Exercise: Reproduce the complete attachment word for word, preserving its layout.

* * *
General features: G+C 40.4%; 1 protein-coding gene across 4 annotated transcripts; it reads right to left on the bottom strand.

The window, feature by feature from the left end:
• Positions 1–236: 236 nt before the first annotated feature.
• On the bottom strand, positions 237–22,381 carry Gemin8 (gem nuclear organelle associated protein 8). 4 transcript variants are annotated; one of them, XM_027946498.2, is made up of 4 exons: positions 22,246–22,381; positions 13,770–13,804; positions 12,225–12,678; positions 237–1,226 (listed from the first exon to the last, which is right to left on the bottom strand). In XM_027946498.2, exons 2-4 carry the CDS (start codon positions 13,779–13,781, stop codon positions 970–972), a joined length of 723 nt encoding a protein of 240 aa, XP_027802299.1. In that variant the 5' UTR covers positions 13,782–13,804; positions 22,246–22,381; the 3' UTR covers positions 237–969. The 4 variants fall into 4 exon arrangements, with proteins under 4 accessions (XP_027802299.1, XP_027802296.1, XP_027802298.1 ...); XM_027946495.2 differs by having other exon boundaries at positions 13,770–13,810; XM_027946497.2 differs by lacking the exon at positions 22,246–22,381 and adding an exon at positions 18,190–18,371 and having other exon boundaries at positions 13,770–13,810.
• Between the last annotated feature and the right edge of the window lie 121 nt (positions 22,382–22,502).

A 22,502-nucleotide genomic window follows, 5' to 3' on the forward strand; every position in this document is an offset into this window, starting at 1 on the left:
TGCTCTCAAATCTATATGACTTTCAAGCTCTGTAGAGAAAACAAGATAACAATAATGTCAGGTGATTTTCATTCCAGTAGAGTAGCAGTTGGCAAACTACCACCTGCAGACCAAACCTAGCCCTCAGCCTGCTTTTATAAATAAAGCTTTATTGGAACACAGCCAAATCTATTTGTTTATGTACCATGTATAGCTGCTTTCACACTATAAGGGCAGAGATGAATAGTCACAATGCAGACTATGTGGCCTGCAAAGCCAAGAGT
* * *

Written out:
General features: G+C 40.4%; 1 protein-coding gene across 4 annotated transcripts; it reads right to left on the bottom strand.

The window, feature by feature from the left end:
• Positions 1–236: 236 nt before the first annotated feature.
• On the bottom strand, positions 237–22,381 carry Gemin8 (gem nuclear organelle associated protein 8). 4 transcript variants are annotated; one of them, XM_027946498.2, is made up of 4 exons: positions 22,246–22,381; positions 13,770–13,804; positions 12,225–12,678; positions 237–1,226 (listed from the first exon to the last, which is right to left on the bottom strand). In XM_027946498.2, exons 2-4 carry the CDS (start codon positions 13,779–13,781, stop codon positions 970–972), a joined length of 723 nt encoding a protein of 240 aa, XP_027802299.1. In that variant the 5' UTR covers positions 13,782–13,804; positions 22,246–22,381; the 3' UTR covers positions 237–969. The 4 variants fall into 4 exon arrangements, with proteins under 4 accessions (XP_027802299.1, XP_027802296.1, XP_027802298.1 ...); XM_027946495.2 differs by having other exon boundaries at positions 13,770–13,810; XM_027946497.2 differs by lacking the exon at positions 22,246–22,381 and adding an exon at positions 18,190–18,371 and having other exon boundaries at positions 13,770–13,810.
• Between the last annotated feature and the right edge of the window lie 121 nt (positions 22,382–22,502).

A 22,502-nucleotide genomic window follows, 5' to 3' on the forward strand; every position in this document is an offset into this window, starting at 1 on the left:
TGCTCTCAAATCTATATGACTTTCAAGCTCTGTAGAGAAAACAAGATAACAATAATGTCAGGTGATTTTCATTCCAGTAGAGTAGCAGTTGGCAAACTACCACCTGCAGACCAAACCTAGCCCTCAGCCTGCTTTTATAAATAAAGCTTTATTGGAACACAGCCAAATCTATTTGTTTATGTACCATGTATAGCTGCTTTCACACTATAAGGGCAGAGATGAATAGTCACAATGCAGACTATGTGGCCTGCAAAGCCAAGAGT